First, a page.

BACKGROUND: Rectus sheath haematoma (RSH) is classically described as a rare condition, following a relatively benign course. Notable in its' diagnostic difficulty, RSH may mimic a wide range of other more serious pathologies. With the advent of computed tomography (CT) scanning misdiagnosis is now less common. However, a number of recent case reports suggest the frequency and severity of cases is increasing. This case series examines our experience of RSH, and reviews the changing presentation and management of this condition.
METHODS: Retrospective review of a prospectively maintained patient database, including all patients with discharge diagnosis of RSH over 30-month period. An additional two cases were noted prospectively. Clinical notes were reviewed and linked to radiological imaging.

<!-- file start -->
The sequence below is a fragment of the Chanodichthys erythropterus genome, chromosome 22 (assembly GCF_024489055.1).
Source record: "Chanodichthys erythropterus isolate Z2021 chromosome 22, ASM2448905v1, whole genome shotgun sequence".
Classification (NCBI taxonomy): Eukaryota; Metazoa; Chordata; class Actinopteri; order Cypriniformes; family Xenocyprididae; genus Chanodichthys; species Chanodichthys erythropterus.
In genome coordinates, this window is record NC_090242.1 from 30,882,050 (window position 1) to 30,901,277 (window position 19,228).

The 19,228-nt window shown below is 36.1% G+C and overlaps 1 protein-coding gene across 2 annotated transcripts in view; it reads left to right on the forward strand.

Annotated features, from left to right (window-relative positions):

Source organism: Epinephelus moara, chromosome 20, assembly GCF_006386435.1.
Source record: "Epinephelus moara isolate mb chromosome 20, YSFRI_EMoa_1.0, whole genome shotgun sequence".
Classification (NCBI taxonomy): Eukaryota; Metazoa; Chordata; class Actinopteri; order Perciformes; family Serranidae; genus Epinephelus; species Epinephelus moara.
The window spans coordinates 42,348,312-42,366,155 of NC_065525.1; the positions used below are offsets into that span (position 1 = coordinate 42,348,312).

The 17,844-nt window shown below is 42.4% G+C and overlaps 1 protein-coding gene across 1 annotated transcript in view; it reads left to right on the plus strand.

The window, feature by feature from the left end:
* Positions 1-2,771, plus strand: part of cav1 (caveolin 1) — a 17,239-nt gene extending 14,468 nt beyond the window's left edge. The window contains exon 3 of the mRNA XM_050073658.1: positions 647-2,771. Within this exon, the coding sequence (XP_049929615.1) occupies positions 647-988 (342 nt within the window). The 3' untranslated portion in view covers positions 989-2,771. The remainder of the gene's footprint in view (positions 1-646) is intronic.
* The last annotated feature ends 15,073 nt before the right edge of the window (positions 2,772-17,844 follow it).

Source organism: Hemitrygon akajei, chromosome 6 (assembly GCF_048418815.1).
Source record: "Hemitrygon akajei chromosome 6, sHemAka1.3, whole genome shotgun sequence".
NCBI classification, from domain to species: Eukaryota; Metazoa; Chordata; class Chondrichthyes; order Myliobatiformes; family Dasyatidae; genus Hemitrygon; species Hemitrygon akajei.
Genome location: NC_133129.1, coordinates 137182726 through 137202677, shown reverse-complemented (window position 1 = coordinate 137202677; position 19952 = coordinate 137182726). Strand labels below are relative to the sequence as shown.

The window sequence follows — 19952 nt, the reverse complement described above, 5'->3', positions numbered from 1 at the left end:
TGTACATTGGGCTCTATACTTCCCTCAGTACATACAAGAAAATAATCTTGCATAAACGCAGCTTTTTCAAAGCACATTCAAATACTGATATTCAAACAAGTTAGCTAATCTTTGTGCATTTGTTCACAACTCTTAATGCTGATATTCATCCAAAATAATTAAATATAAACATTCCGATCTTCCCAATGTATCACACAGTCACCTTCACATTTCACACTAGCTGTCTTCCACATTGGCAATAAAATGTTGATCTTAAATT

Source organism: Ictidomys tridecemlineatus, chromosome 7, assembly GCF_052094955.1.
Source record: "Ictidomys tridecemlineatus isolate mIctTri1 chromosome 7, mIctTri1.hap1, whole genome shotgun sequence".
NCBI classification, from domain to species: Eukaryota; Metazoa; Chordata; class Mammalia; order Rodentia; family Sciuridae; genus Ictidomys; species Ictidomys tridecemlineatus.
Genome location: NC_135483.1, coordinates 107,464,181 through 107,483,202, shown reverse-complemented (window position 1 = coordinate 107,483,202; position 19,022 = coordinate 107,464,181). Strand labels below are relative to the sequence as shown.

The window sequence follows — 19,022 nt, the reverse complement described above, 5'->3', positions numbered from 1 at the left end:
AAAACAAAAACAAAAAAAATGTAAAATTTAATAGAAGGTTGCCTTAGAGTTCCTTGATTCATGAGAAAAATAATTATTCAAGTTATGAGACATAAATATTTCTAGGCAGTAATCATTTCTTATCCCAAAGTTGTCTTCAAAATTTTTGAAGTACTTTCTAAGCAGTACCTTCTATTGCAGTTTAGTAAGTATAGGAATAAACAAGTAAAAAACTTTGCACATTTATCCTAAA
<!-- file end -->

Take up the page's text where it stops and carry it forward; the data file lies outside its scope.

RESULTS: Seven patients were identified (3 female, 4 male; median age 76, range 27-89) during the review period. Two patients were haemodynamically compromised at presentation, with significant tachycardia in two others. One patient had an unknown bleeding diathesis, whilst the remainder were all prescribed anticoagulant medication. Three patients required fluid resuscitation and blood transfusion. The correct diagnosis was only made in two patients prior to imaging. All patients underwent confirmatory CT scanning.
CONCLUSION: This case series indicates the increasing prevalence and severity of rectus sheath haematoma, largely due to increased use of anticoagulant medication in an aging population. Our findings emphasise the changing nature of the condition, together with the variable clinical courses it may take. Clinicians must treat this condition expectantly and be aware of complications that may ensue.
- Aged, 80 and over
- Blood Coagulation Disorders
- Middle Aged
- Rectus Abdominis
- Retrospective Studies
- Case Reports
- Journal Article